The fact is that no institution and very few temporary carers can compete with the fearsome love and dedication that parents of children with disabilities bring to bear in fighting for their child's best interests. I could easily fill a book with examples of parents doing incredible things to give their disabled children the best possible chance of achieving their potential and being confident and happy with themselves. In the face of daily exhaustion, constant criticism, low expectations and demoralising delays and rationing, parents fight on to get what they know their children need. We love them to the moon and back! And as for the parents who have been told "your child will never achieve a, b and c" who go on to prove the professionals wrong - I hear new examples of this every week.
The Chronically Sick and Disabled Persons Act in 1970 made the provision of welfare to disabled people of all ages a legal right, and until recently you would rarely hear any public questioning of the finances and services provided for people with disabilities. But times are changing. A report by the UK charity Contact a Family, of which I am a trustee, recently reported that 70% of parents of disabled children say they feel that the stigma of claiming benefits for their children has increased in the last two years. And more than 10% say that they have had verbal insults for claiming benefits from friends or family members!
It is far more expensive to bring up a child with a significant disability. Specialist equipment, like tricycles or car seats, costs around 10 times the "mainstream" alternative and is very often not state-funded. A higher proportion of relationships break up when disabled children are involved, so these higher costs are borne by a single parent. Holding down a job is difficult, with frequent medical appointments and challenges finding other people to care for your child outside of school hours and in the holidays. Most working mothers I know who have disabled children have either given up work, have not progressed in their careers or have started small businesses. Families are, everywhere, struggling to cope.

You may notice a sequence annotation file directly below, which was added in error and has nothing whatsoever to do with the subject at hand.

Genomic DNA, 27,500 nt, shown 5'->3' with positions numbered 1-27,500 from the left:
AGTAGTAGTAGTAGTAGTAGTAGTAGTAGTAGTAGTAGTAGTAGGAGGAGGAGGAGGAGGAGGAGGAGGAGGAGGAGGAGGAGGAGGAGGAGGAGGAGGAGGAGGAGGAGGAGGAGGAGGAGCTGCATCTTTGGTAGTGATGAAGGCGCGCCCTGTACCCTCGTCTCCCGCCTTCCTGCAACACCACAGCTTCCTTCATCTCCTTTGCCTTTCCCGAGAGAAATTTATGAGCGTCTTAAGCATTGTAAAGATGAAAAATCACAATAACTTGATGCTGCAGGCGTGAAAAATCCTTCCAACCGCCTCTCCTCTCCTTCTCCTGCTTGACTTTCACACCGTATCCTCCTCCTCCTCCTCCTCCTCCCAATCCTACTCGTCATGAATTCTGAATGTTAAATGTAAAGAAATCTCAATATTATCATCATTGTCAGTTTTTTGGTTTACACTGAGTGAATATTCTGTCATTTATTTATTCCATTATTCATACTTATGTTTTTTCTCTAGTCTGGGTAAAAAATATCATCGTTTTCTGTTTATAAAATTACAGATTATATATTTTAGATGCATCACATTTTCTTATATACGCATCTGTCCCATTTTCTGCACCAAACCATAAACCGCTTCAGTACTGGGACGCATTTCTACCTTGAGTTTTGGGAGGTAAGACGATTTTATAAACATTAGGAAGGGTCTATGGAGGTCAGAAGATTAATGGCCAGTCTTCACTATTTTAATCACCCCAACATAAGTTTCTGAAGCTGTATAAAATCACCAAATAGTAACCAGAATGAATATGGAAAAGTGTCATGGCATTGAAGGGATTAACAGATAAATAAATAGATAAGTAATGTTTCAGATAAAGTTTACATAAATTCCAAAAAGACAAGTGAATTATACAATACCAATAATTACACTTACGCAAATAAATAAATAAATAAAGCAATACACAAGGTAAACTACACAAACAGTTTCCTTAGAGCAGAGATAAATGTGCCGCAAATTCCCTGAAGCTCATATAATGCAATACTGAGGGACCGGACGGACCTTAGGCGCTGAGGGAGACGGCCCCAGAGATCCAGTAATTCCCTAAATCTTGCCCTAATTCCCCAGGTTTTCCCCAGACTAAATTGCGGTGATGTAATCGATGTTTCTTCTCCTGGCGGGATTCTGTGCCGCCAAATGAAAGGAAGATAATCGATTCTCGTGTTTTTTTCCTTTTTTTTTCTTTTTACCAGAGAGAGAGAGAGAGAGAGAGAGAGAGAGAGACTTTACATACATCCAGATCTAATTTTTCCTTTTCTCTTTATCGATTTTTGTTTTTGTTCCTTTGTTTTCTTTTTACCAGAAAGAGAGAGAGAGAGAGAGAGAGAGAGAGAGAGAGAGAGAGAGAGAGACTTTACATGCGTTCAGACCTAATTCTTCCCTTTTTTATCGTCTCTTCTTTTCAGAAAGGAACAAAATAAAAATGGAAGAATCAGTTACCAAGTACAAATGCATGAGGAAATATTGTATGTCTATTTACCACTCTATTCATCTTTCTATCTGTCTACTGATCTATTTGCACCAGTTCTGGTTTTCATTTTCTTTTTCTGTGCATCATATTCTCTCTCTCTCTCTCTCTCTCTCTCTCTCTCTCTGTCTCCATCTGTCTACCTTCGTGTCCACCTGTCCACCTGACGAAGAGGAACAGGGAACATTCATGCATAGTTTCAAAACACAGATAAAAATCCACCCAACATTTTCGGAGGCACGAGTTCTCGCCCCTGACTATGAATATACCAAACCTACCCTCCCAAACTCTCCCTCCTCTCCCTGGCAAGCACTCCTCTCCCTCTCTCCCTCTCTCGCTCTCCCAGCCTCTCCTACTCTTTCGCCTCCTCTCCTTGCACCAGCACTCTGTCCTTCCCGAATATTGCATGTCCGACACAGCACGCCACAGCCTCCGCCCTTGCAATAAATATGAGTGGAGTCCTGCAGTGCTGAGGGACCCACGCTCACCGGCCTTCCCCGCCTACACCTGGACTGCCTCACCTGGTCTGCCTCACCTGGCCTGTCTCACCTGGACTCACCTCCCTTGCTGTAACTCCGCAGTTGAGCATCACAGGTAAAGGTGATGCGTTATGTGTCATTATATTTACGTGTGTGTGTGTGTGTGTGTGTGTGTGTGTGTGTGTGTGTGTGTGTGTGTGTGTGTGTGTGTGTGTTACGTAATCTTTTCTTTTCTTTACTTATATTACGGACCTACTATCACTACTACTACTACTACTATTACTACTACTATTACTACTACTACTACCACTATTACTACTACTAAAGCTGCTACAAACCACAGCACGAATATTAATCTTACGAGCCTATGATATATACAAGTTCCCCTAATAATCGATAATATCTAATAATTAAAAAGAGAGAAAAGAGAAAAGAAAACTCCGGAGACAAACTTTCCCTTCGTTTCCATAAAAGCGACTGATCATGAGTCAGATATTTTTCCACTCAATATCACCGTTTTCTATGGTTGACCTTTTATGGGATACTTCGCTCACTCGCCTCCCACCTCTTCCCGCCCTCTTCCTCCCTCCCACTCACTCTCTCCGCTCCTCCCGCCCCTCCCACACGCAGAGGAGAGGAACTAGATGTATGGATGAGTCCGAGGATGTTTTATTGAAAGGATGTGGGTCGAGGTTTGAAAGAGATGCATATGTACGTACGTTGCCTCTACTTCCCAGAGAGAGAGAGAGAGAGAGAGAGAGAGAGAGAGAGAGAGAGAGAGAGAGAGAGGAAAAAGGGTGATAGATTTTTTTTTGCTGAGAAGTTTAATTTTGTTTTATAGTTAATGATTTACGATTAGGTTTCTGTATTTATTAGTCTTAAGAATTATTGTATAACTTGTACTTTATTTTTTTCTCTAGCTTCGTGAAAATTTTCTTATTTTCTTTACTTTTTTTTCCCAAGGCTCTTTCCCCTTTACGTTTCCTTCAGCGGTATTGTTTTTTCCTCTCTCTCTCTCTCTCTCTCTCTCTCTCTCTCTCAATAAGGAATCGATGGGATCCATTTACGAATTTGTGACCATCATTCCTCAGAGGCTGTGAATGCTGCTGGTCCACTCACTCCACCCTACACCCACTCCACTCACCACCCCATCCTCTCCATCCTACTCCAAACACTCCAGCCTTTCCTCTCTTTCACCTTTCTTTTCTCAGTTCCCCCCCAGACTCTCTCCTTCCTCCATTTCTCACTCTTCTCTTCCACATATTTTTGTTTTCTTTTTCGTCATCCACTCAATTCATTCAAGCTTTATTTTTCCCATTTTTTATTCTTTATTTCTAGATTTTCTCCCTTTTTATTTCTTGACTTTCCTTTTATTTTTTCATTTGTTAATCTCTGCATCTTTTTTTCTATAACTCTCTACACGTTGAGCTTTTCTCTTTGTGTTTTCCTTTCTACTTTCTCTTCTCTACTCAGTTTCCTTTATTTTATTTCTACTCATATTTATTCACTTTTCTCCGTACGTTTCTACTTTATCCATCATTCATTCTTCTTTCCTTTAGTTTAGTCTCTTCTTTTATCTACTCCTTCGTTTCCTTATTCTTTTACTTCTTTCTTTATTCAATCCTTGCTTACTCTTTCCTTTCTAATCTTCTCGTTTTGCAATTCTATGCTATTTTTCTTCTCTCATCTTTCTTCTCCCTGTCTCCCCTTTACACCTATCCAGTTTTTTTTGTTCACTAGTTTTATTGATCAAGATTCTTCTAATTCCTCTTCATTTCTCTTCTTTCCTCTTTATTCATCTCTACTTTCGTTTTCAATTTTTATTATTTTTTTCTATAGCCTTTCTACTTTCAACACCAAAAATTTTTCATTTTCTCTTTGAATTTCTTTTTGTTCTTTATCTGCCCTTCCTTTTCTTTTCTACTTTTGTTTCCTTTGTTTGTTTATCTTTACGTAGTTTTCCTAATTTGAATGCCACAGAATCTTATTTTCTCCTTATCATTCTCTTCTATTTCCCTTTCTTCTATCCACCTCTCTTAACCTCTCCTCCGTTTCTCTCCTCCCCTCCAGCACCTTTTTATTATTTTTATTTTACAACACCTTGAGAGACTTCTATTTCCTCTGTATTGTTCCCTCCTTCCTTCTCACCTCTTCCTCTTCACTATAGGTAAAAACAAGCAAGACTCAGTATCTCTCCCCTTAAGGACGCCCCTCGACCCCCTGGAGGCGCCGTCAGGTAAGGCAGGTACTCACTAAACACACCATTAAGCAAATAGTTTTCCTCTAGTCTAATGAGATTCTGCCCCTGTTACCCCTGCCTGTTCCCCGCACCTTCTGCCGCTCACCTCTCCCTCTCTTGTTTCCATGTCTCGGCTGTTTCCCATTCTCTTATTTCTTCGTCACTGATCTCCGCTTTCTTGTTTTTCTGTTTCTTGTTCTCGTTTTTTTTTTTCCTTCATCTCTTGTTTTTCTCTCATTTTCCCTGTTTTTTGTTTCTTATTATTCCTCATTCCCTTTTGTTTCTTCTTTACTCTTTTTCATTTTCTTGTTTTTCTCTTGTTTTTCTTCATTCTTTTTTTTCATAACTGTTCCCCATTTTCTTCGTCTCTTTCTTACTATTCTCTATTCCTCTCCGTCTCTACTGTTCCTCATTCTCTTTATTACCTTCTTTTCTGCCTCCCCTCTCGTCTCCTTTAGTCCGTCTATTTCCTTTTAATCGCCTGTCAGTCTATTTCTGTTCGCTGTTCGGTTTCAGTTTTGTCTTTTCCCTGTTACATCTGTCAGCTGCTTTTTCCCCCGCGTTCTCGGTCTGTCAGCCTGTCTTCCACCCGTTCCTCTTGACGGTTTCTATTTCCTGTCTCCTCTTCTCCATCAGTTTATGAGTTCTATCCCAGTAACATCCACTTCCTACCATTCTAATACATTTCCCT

I have not seen any figures suggesting that more disabled children are now being given up by their families into state care again, but there are signs that we are moving away from inclusive education. I do not believe for a moment that all children are best taught in mainstream classrooms, but my own quick examination of Wales's education data suggests that the trend, through the previous couple of generations, to educate more children with disabilities in mainstream schools seems to be going into reverse now. Special schools are growing and, in South Wales at least, are being moved onto sites next to one another for efficiency reasons - and fewer children are being taught in special units attached to mainstream schools. These figures could be partly a result of more children surviving with more complex needs, but I don't think that is the whole story.
The title of this blog is Dreaming Equality, but with an election coming up has anyone else noticed the topic of equality being given any airtime at all - whether that be disability or gender, race or religious equality etc? I'm often met with slightly embarrassed looks these days when I talk about disability equality for children in Wales. It's almost like these are old-fashioned ideas. Things seem to have changed quite recently. And they need to change back.